Voters across the nation will decide today whether to replace President Clinton with his Republican challenger, Bob Dole _ but they will decide a lot more than that.
Local candidates worked almost desperately Monday to encourage voter turnout in today's general election, fearful that apathy over the presidential race might hurt their own chances.
With the polls favoring Clinton over Dole, Republicans urged their followers not to give up. Democrats worried that their supporters might assume victory and fail to turn out for local races.
Today's stakes go far beyond the White House. Voters around the nation will decide whether to keep Congress in the hands of Republicans, who have not kept control of both House and Senate for two elections in a row since 1930.
Here in Florida, voters will decide:
Whether the state votes for a Democrat for president for the first time since 1976. Clinton held a slight lead in the final polls. Clinton, Dole, Reform Party candidate Ross Perot and Libertarian candidate Harry Browne are on the Florida presidential ballot.
Whether Republicans, who already control the state Senate, will take over the state House as well for the first time since Reconstruction.
Whether races for Congress in Tampa, Tallahassee and on the Space Coast will help tip the national balance of power.
Whether to pass six amendments to the state Constitution, including a controversial tax on sugar.
In addition, Floridians will elect a new crop of county commissioners, sheriffs, tax collectors, property appraisers, clerks of court and officers of local taxing authorities.
The only thing missing from the Florida ballot will be statewide office. The governor and Cabinet members, who serve four-year terms, are not up for election until 1998. Neither of the state's U.S. senators, who serve six-year terms, are up this year. An election without a statewide race occurs once every 12 years.
In the presidential race, Clinton is seeking to be the first Democrat re-elected to a second full term since Franklin Delano Roosevelt in 1936.
Dole started his last full campaign day in Sacramento, Calif. His schedule called for visits to Arizona, New Mexico, Texas, Louisiana, Tennessee, Iowa and Missouri before going home to Kansas to vote.
Dole's final campaign hours this morning were to include a rally in Independence, Mo., the hometown of Harry Truman, whose 1948 win over Republican Thomas Dewey is considered one of the great surprise comebacks in American politics.
Clinton's schedule took him from New Hampshire to Ohio, with later stops in Kentucky, Iowa and South Dakota before going home to Arkansas to vote.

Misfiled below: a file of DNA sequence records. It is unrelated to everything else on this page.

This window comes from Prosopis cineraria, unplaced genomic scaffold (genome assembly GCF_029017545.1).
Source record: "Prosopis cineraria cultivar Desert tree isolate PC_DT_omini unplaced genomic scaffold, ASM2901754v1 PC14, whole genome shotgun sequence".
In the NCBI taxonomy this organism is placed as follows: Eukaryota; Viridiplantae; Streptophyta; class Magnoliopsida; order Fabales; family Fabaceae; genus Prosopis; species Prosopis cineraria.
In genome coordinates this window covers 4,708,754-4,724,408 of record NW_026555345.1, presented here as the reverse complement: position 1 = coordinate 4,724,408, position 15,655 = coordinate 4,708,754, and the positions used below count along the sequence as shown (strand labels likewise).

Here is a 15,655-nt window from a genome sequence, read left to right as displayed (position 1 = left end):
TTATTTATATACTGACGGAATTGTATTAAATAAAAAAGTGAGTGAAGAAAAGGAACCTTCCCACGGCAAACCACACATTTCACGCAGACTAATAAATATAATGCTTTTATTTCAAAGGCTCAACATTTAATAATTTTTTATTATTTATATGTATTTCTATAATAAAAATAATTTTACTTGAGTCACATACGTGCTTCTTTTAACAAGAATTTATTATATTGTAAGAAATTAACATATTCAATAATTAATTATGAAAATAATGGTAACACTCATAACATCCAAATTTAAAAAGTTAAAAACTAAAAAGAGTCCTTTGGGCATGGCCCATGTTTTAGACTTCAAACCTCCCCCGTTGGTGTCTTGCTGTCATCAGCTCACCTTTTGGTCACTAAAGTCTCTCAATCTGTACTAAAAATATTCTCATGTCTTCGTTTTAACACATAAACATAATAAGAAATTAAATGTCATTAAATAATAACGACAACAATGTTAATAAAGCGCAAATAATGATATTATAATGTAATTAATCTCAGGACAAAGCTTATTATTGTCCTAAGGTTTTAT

Meanwhile, the battle for control of Congress came down to the last day with few experts willing to predict the outcome, especially in the House.
Republicans now control the Senate by a margin of 53-47, and the House by a margin of 235-197, with one independent and one vacancy.
Democrats need four seats to win back the Senate, and 19 to win the House, assuming the lone independent, Rep. Bernard Sanders of Vermont, votes with the Democrats to name a new speaker.
Florida holds an important piece to the national puzzle in the 11th Congressional District in Tampa, where Democrat Jim Davis and Republican Mark Sharpe are competing to replace veteran Democrat Sam Gibbons, who is retiring.
When it comes to controlling the state Legislature, the two parties have mounted a fierce, and sometimes nasty, battle.
Republicans already control the state Senate 22-18. They are making a serious attempt to take over the state House, where Democrats now lead 63-57.
Perhaps the most contested campaign in Florida this year involves no candidate at all, but an idea _ the idea of taxing the sugar industry a penny a pound to pay for Everglades cleanup.
Amendments 4, 5 and 6 on the state ballot deal with the tax. The industry has mounted a massive advertising campaign arguing that it is a major tax increase that would just give more power to bureaucrats and cost consumers money.
Less publicized is Amendment 1, which would require a two-thirds vote for any new taxes passed in a statewide election. Lawyers disagree on whether Amendment 1, if it passes, would wipe out the sugar amendments if they pass today.
Amendment 2 would slightly change the role of the state Constitution Revision Commission, which meets every decade to suggest changes, and Amendment 3 would revise the way judges are nominated and would amend the workings of the state Judicial Qualifications Commission, which disciplines judges.
Florida is not alone; there is a record crop of voter initiatives on state ballots this year. California has two of the most notable: one to outlaw race- or gender-based preferences and one to legalize marijuana for medical purposes.